In September 1938 English Prime Minister Neville Chamberlain, explaining why he was flying to Germany a third time in order to make peace with Germany, recited the old nursery rhyme: “If at first you don’t succeed, try, try, try again.” Cynical wags in the Foreign Office, who knew Chamberlain was in fact appeasing Hitler by surrendering Czechoslovakia to him, quickly began circulating another version of the saying: “If at first you don’t concede, fly, fly, fly again.”
President Obama’s new “outreach” to the Muslim world reminds me of Chamberlain’s serial efforts to appease a Germany bent on aggression and conquest. First there was the Cairo speech in June 2009, which was supposed to be a “new beginning” for U.S. relations with Muslims, but in fact simply indulged the same old bad habits of Western self-doubt and historical guilt. Thus Obama attributed the “tension” between the West and Islam to a “colonialism that denied rights and opportunities to many Muslims, and a Cold war in which Muslim-majority countries were too often treated as proxies without regard to their own aspirations.” Next came the videotaped New Year’s greetings to Iran, and the multiple letters to the Iranian “Supreme Leader” Ali Khamenei requesting “co-operation in regional and bilateral relations.” These outreaches were followed by Khameini’s announcement that “the path of Iran’s nuclear progress could not be blocked,” and by the brutal crackdown that summer on the demonstrators protesting the tyranny of the mullahcracy. Meanwhile Iran continues its support of terrorists murdering our troops in Iraq and Afghanistan.
Obama also extended the hand of friendship to Syria’s Bashar al Assad, sending an ambassador back to Damascus despite that country’s close ties to Iran and Hezbollah, its assassination of Lebanese former prime minister Rafiq Hariri, and its support given to terrorists by facilitating their travel into Iraq and Afghanistan. Assad reciprocated by hosting a confab with Hezbollah’s Hassan Nasrallah and Iran’s genocidal Mahmoud Ahmadinejad. And like his Iranian buddies, Assad has responded to the current demonstrations against his regime by killing about a thousand protestors. Nor has Obama’s abandonment of Egypt’s Hosni Mubarak worked any magic in changing the Egyptians into liberal democrats or even making them like us more. The jihadist Muslim Brotherhood daily grows more powerful, attacks on Christian Copts, abetted at times by the military, are proliferating, the border with Gaza is open, and more and more Egyptians are calling for trashing the peace treaty with Israel. Unsurprisingly, according to a May Pew Research survey, only 20% of Egyptians view the United States favorably, and only 35% have “a lot” or “some confidence” in Obama’s leadership.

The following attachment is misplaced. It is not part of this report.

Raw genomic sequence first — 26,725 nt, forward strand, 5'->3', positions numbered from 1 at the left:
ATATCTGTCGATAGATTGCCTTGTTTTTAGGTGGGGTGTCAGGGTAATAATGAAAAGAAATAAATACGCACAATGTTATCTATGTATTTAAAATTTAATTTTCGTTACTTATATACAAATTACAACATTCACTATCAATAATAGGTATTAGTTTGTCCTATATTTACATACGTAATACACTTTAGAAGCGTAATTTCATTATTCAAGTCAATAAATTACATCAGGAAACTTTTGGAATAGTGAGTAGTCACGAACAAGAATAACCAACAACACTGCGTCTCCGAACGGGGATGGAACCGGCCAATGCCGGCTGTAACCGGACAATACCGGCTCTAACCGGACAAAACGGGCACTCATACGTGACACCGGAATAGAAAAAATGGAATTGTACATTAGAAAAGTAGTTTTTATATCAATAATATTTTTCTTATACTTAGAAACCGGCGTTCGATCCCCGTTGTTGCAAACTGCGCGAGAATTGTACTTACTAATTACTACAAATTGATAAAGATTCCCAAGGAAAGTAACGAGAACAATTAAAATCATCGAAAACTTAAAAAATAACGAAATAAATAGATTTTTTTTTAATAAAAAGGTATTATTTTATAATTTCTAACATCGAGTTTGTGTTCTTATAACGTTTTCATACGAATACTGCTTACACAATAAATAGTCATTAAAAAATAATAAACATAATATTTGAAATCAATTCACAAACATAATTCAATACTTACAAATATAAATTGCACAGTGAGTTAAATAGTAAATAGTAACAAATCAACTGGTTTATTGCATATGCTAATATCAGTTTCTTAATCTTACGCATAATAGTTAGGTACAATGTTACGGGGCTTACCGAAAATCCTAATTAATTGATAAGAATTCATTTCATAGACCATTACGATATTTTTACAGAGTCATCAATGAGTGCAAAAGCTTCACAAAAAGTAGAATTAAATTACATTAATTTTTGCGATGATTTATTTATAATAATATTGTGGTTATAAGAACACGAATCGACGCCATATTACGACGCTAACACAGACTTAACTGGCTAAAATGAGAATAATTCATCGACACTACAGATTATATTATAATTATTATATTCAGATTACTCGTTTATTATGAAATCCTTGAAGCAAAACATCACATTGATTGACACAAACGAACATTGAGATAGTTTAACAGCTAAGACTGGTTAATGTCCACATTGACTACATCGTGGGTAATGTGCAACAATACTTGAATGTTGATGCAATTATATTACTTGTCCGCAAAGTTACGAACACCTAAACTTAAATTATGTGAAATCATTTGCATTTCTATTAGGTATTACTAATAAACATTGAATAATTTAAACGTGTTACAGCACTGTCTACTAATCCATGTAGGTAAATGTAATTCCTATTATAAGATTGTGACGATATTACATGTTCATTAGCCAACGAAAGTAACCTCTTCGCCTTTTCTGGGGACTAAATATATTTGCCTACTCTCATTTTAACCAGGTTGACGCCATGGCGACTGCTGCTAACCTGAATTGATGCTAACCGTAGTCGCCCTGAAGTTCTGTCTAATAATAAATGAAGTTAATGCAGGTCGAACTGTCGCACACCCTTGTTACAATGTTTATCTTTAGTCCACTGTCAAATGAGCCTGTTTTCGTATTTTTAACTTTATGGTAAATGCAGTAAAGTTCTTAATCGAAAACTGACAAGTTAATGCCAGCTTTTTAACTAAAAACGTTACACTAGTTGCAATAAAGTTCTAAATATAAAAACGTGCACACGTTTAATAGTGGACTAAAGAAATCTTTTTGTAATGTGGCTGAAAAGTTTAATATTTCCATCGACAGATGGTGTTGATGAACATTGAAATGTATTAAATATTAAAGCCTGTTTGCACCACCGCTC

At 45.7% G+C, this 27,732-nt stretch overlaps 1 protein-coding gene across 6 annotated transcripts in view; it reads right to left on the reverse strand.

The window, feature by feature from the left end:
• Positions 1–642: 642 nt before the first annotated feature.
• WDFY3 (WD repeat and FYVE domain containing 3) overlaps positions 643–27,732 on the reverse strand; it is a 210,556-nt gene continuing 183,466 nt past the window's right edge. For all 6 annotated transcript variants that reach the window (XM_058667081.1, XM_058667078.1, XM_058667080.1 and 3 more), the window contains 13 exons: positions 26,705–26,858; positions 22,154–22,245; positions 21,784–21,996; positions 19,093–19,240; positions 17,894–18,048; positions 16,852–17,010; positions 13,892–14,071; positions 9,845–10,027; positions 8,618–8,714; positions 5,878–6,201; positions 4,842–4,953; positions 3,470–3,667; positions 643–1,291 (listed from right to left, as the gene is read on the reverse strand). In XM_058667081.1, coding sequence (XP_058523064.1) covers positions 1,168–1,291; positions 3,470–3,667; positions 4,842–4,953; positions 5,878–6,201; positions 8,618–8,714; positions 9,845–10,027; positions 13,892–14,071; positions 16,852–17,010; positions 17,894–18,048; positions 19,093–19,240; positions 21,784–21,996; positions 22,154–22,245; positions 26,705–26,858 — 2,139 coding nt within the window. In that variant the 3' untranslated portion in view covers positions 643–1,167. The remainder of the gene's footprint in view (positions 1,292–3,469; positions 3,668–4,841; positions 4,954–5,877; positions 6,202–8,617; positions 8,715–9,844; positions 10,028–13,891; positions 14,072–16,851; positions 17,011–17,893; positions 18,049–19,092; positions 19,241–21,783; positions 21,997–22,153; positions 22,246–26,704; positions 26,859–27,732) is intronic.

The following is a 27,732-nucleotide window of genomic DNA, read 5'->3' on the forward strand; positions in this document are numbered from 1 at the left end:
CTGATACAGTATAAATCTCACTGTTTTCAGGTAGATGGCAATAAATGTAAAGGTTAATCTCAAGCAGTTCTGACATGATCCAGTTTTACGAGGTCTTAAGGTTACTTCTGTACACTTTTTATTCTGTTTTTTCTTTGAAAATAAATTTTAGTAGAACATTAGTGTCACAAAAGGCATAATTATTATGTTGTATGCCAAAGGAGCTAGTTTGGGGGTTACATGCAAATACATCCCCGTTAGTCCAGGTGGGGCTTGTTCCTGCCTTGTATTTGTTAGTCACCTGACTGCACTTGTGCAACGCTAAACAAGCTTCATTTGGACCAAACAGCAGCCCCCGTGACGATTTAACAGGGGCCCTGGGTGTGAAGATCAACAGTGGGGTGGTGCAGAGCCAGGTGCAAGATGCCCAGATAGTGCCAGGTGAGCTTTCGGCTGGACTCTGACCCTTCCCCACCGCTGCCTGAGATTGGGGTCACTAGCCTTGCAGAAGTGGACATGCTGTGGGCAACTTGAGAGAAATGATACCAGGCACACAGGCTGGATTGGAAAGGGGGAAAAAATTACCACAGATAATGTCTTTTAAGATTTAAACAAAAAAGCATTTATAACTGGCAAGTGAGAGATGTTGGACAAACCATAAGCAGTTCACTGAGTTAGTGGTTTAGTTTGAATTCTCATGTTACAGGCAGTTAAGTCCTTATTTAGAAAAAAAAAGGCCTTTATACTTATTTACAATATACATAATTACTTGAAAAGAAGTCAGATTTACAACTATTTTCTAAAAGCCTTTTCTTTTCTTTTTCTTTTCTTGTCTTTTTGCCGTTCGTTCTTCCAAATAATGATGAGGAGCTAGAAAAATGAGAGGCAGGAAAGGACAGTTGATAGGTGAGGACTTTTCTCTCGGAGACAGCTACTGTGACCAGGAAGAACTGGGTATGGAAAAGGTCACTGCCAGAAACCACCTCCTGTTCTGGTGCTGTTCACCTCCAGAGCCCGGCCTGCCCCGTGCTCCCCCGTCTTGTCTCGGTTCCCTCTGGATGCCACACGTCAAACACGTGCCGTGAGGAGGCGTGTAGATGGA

In short, every time Obama has offered his hand to Muslims in friendship, the less he and America are liked, and the less events trend in directions favorable to our national interests. Now comes another effort, the recent May 19 address to the Muslim world that attempted to take account of the demonstrations and protests roiling the Middle East, and to outline America’s response. And like those previous efforts, this one will do little to change either perceptions or events, for it is predicated on the same dubious assumptions and misapprehensions that have compromised our reactions to the Muslim world.
The main thrust of Obama’s speech in the main reprises the same Bush Doctrine that the president and his party spent years attacking. The problems of the Muslim Middle East, in this view, result from a lack of political and economic “self-determination” and “universal rights” that prevents people from enjoying freedom and prosperity. Tyrannical rulers and jihadist outfits alike exploit this frustration and despair, attempting “to direct their people’s grievances elsewhere,” as Obama puts it, blaming the West, colonialism, and Israel for all that ails the Middle East. The solution, then, is for the United States “to promote reform across the region, and to support transitions to democracy” so that people can obtain “a set of universal rights” including “free speech; the freedom of peaceful assembly; freedom of religion; equality for men and women under the rule of law; and the right to choose your own leaders.” In addition, economic reform will be supported through efforts “to build networks of entrepreneurs, and expand exchanges in education; to foster cooperation in science and technology, and combat disease.” More practically, this means encouraging the World Bank and the International Monetary Fund to provide funds, asking Congress to create Enterprise funds for investment, and forgiving $1 billion in Egyptian debt, with promises of access to $1 billion more.
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